Which web browser are you using right now? It’s okay if you’re not sure.
Actually, that would be a good sign. If you said, “I’m using Chrome 68 because
that’s the only way I can pay my bills,” then that wouldn’t make the web (or
your banking website) seem like such a friendly place. If your answer was more
like, “I’m using whatever my niece installed because it works fine,” then as a
web developer, I’m glad you don’t have to worry about it.
That said, it’s important to know that you have a choice, and it’s important
for all of us to make it intentionally.
Why it matters
Let’s start by considering other platforms which don’t offer choice. What’s a
“platform”? Think of it as any place where you use apps. Familiar examples
might be Windows, iOS, and Android. Those systems are strongly tied to the
companies that maintain them. As a result, folks using them don’t fully control
what they can
what they can
or who knows their
Compare this with the web platform, where your interaction with apps (i.e.
websites) is mediated by one of a number of browsers. No single company gets to
decide how you participate. This is one reason people call it the “open” web
platform. If you don’t like how your browser is working, you can switch to
another. To some extent, your ability to choose helps keep those browser makers
Of course, consumers can “vote with their feet” in any healthy market, but
there’s often a cost to switching that makes it easier to stay put. Imagine
that your bank starts sending you a ton of junk mail. You might be tempted to
take your money elsewhere until you remember how much time you spent setting up
automatic check-writing for all your bills. Since you’d rather sort through the
extra junk mail than configure a new bank’s bill-paying service, you stick with
what you have.
So what about web browser lock in? How can I say that browser choice is a good
thing without apologizing for some analogous junk mail problem? Well, the web
has a special property that guards against lock in: the standards process.
Industry-recognized organizations like the W3C and the WhatWG have members from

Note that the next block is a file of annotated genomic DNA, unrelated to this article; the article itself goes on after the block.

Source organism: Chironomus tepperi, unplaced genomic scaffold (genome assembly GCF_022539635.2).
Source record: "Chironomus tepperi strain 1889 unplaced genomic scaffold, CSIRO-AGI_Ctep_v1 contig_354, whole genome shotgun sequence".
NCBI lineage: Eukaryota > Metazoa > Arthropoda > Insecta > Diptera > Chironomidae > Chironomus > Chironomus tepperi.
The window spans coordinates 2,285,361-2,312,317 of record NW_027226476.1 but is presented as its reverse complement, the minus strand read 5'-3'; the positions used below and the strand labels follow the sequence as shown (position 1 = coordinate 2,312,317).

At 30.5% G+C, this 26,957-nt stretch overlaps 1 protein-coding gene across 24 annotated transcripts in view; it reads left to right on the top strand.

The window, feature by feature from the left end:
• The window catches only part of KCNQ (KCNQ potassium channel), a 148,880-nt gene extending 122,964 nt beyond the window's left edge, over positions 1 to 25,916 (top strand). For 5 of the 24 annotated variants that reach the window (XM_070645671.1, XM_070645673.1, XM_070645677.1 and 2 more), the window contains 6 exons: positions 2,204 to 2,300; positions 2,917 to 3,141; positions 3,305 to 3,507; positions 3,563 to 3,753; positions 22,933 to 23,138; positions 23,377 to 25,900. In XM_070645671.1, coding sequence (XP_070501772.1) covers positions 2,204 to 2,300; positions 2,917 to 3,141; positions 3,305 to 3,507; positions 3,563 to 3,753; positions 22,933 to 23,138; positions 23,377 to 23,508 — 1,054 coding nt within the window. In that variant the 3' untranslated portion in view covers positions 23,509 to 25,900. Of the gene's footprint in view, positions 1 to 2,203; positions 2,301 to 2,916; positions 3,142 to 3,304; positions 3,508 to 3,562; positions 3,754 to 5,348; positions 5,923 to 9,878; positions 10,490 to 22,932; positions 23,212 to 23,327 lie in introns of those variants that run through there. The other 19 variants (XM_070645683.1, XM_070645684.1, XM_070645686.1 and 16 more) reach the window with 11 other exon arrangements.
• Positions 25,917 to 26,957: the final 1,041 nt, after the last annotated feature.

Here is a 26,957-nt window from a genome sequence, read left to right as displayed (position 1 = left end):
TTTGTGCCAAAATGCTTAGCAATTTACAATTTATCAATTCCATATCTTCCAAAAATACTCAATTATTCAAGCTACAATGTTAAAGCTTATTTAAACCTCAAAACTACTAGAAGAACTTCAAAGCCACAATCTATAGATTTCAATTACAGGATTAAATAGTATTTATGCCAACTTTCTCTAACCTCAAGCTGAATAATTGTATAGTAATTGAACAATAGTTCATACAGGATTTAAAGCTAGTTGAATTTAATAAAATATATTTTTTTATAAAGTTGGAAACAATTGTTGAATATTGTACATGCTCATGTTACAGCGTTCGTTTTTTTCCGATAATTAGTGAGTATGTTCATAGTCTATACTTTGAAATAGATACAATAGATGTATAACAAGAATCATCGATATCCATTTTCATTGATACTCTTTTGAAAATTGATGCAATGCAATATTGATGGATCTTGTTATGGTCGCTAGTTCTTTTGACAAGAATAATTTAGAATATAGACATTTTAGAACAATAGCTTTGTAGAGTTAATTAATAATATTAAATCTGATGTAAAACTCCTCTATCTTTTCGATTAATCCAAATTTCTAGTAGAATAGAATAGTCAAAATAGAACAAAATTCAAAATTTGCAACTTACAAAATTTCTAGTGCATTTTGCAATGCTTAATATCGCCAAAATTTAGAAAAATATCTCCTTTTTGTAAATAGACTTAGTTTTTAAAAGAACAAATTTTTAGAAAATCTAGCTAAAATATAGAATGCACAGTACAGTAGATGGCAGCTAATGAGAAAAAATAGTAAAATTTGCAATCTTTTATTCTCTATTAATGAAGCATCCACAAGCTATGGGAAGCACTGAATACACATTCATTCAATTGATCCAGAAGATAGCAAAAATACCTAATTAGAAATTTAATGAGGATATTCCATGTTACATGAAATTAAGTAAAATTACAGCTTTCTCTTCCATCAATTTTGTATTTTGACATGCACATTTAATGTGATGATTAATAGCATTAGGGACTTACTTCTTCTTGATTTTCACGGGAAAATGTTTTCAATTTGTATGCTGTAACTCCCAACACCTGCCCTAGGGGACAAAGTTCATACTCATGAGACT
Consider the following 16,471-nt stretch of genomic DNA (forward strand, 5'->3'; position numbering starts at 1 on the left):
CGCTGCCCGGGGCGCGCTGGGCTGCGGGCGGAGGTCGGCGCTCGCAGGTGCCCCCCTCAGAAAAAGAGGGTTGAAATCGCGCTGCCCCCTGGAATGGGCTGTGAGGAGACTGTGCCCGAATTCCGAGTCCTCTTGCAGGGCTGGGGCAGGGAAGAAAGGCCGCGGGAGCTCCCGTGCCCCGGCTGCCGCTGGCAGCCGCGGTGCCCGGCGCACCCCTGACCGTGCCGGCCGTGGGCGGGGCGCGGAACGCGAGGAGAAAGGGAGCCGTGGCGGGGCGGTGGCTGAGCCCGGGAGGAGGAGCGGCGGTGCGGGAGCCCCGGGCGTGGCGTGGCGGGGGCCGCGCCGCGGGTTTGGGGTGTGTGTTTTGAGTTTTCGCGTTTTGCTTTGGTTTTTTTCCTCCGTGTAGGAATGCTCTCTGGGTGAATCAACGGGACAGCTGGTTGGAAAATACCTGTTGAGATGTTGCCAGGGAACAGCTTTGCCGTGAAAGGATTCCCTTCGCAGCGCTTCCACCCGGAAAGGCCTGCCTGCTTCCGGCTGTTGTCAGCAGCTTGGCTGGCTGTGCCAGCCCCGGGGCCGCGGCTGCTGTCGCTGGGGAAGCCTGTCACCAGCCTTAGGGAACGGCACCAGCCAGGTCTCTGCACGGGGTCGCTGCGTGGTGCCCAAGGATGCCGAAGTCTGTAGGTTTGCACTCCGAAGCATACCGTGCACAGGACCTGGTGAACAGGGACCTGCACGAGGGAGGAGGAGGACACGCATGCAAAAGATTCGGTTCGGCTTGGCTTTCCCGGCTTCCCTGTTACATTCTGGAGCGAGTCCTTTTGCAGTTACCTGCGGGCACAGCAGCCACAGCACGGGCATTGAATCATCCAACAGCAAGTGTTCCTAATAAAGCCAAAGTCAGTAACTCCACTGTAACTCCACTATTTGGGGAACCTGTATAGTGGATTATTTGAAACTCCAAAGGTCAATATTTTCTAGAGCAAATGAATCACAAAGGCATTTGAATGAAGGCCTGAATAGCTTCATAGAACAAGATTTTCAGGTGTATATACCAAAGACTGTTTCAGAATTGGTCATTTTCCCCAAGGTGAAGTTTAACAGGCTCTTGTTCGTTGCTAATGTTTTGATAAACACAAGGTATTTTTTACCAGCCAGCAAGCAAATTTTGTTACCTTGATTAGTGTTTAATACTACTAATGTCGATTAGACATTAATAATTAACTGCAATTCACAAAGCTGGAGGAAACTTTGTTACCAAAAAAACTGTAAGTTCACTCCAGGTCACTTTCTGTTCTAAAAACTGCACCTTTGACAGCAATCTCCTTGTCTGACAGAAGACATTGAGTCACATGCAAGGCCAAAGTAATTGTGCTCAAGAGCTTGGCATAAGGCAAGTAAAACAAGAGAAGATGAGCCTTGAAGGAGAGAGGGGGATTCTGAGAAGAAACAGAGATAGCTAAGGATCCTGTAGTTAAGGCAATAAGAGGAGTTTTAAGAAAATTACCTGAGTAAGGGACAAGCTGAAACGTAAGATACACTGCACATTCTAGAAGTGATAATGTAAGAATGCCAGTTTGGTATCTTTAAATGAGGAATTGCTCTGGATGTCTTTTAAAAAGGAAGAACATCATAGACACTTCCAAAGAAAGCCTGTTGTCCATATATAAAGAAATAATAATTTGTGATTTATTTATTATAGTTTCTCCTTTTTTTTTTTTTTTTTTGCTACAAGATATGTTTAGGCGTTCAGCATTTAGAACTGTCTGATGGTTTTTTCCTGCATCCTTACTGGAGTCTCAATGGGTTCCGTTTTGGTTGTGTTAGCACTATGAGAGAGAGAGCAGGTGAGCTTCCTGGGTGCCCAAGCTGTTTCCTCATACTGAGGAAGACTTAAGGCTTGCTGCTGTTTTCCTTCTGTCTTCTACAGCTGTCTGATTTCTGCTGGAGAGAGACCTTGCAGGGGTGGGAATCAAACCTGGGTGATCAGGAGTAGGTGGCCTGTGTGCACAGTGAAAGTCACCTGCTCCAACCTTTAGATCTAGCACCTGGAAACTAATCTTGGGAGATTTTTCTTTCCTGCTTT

all sorts of companies (including the browser makers) and all sorts of
backgrounds. Together, they determine what everyone needs from the web and
design the platform in a way that supports them all. Miraculously, each browser
makes this design real by implementing it.
This cooperation is what makes switching browsers viable. If the finance
industry had anything like this, then you would be able to tell that annoying
bank, “please forward my entire bill paying set up to my new bank.” Too bad
there’s nothing nearly so organized in that industry. I guess you’re stuck with
the junk mail.
Why it’s threatened
In 2013, the Opera browser was rebuilt to use the same technology as Apple
Safari and Google
You may not have been using Opera (most people weren’t), but web developers are
sensitive to their platform becoming more like those others. Across the
industry, folks worried about a “browser monoculture.” This was a popular
shorthand for the risks we’d face in a single-browser world.
Only a couple months after Opera’s departure, we celebrated when Google began
to manage Chrome as an independent
Technically speaking, a codebase which is derived from another isn’t as strong
as a completely distinct piece of code. It’s kind of like having an apple
orchard with two kinds of apples: slightly more resilient than having just one
apple, but what you really want is to get some tomatoes in there. From the
perspective of the standards process, though, distinct governance is more
important than distinct code. This announcement expanded the leadership (and
thus the collaboration) by elevating Google to the same role as Apple and the
other browser makers.
Things are starting to look dicey again, though. Microsoft’s Edge browser has
been rebuilt to use the same technology as Google
We’ll soon have just three distinct browsers to choose from: Chrome, Firefox,
and Safari. Web developers are once again nervously wondering how long before
another one bites the dust.
What we can do about it
The most important thing we can all do happens to be the same thing that’s in
our own self-interest. Choose a browser based on your needs. Don’t settle for
“whatever my niece installed.” Try out the alternatives and get a feel for
what’s different. The software is changing constantly, so do that once or twice
Keep an eye out for news of contentious decisions. Generally, any time a tech
critic titles an article with a browser name and version number, they have
something juicy to share, e.g. “Firefox 73 adds [outrageous new feature here]”.
You might be surprised by the kind of features these projects are experimenting
with. Here are a few examples from recent memory:
If this post has somehow inspired you beyond that, you could take a more active
role. For instance, you might choose a browser specifically to combat trends.
Or you might write blog posts of your own, advocating for your personal
favorite. If your employer mandates a certain browser for work, you could push
on them a bit. It’s really expensive to build a browser, so folks that do it
pay close attention to the size of their user base.
By being a more thoughtful advocate for yourself, you’ll be encouraging
competition and helping the web stay “open.”